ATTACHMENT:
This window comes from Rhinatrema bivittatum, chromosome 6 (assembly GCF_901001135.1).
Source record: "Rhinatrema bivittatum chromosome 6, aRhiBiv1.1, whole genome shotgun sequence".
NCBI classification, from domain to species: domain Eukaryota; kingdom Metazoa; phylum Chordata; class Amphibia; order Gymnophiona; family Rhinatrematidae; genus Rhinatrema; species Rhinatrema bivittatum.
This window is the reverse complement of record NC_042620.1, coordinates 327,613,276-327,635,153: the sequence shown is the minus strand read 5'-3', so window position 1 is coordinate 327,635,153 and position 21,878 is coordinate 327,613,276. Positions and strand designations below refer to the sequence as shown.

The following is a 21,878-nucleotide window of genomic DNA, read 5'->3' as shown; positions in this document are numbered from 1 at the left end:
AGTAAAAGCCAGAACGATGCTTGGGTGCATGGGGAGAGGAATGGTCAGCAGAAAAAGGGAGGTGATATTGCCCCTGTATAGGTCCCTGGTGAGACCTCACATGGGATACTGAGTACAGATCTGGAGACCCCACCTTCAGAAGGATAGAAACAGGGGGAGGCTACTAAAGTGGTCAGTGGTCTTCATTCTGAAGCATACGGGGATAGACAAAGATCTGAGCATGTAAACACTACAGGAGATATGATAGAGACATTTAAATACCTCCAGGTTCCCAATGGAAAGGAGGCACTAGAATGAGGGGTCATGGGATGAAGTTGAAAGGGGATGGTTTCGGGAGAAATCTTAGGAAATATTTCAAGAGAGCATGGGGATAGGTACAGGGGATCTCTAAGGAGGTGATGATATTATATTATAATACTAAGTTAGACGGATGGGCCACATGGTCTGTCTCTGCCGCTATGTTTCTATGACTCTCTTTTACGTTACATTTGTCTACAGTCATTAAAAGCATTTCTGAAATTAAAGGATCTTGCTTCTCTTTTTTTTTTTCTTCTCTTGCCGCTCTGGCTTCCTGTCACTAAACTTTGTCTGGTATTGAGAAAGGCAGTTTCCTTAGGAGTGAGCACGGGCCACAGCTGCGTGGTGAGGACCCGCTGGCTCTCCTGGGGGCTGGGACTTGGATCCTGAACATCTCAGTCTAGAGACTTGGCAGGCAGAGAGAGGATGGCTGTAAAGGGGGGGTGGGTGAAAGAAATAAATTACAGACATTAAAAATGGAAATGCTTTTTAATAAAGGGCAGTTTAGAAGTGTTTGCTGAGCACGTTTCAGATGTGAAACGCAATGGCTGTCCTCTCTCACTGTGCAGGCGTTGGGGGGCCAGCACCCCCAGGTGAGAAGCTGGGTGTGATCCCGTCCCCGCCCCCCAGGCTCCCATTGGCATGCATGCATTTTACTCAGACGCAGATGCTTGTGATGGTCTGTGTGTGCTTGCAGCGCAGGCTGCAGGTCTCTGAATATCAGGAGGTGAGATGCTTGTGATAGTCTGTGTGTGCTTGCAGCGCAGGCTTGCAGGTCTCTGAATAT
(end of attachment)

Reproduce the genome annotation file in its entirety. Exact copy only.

This window comes from Rhinatrema bivittatum, chromosome 6 (assembly GCF_901001135.1).
Source record: "Rhinatrema bivittatum chromosome 6, aRhiBiv1.1, whole genome shotgun sequence".
NCBI classification, from domain to species: domain Eukaryota; kingdom Metazoa; phylum Chordata; class Amphibia; order Gymnophiona; family Rhinatrematidae; genus Rhinatrema; species Rhinatrema bivittatum.
This window is the reverse complement of record NC_042620.1, coordinates 327,613,276-327,635,153: the sequence shown is the minus strand read 5'-3', so window position 1 is coordinate 327,635,153 and position 21,878 is coordinate 327,613,276. Positions and strand designations below refer to the sequence as shown.

The following is a 21,878-nucleotide window of genomic DNA, read 5'->3' as shown; positions in this document are numbered from 1 at the left end:
AGTAAAAGCCAGAACGATGCTTGGGTGCATGGGGAGAGGAATGGTCAGCAGAAAAAGGGAGGTGATATTGCCCCTGTATAGGTCCCTGGTGAGACCTCACATGGGATACTGAGTACAGATCTGGAGACCCCACCTTCAGAAGGATAGAAACAGGGGGAGGCTACTAAAGTGGTCAGTGGTCTTCATTCTGAAGCATACGGGGATAGACAAAGATCTGAGCATGTAAACACTACAGGAGATATGATAGAGACATTTAAATACCTCCAGGTTCCCAATGGAAAGGAGGCACTAGAATGAGGGGTCATGGGATGAAGTTGAAAGGGGATGGTTTCGGGAGAAATCTTAGGAAATATTTCAAGAGAGCATGGGGATAGGTACAGGGGATCTCTAAGGAGGTGATGATATTATATTATAATACTAAGTTAGACGGATGGGCCACATGGTCTGTCTCTGCCGCTATGTTTCTATGACTCTCTTTTACGTTACATTTGTCTACAGTCATTAAAAGCATTTCTGAAATTAAAGGATCTTGCTTCTCTTTTTTTTTTTCTTCTCTTGCCGCTCTGGCTTCCTGTCACTAAACTTTGTCTGGTATTGAGAAAGGCAGTTTCCTTAGGAGTGAGCACGGGCCACAGCTGCGTGGTGAGGACCCGCTGGCTCTCCTGGGGGCTGGGACTTGGATCCTGAACATCTCAGTCTAGAGACTTGGCAGGCAGAGAGAGGATGGCTGTAAAGGGGGGGTGGGTGAAAGAAATAAATTACAGACATTAAAAATGGAAATGCTTTTTAATAAAGGGCAGTTTAGAAGTGTTTGCTGAGCACGTTTCAGATGTGAAACGCAATGGCTGTCCTCTCTCACTGTGCAGGCGTTGGGGGGCCAGCACCCCCAGGTGAGAAGCTGGGTGTGATCCCGTCCCCGCCCCCCAGGCTCCCATTGGCATGCATGCATTTTACTCAGACGCAGATGCTTGTGATGGTCTGTGTGTGCTTGCAGCGCAGGCTGCAGGTCTCTGAATATCAGGAGGTGAGATGCTTGTGATAGTCTGTGTGTGCTTGCAGCGCAGGCTTGCAGGTCTCTGAATAT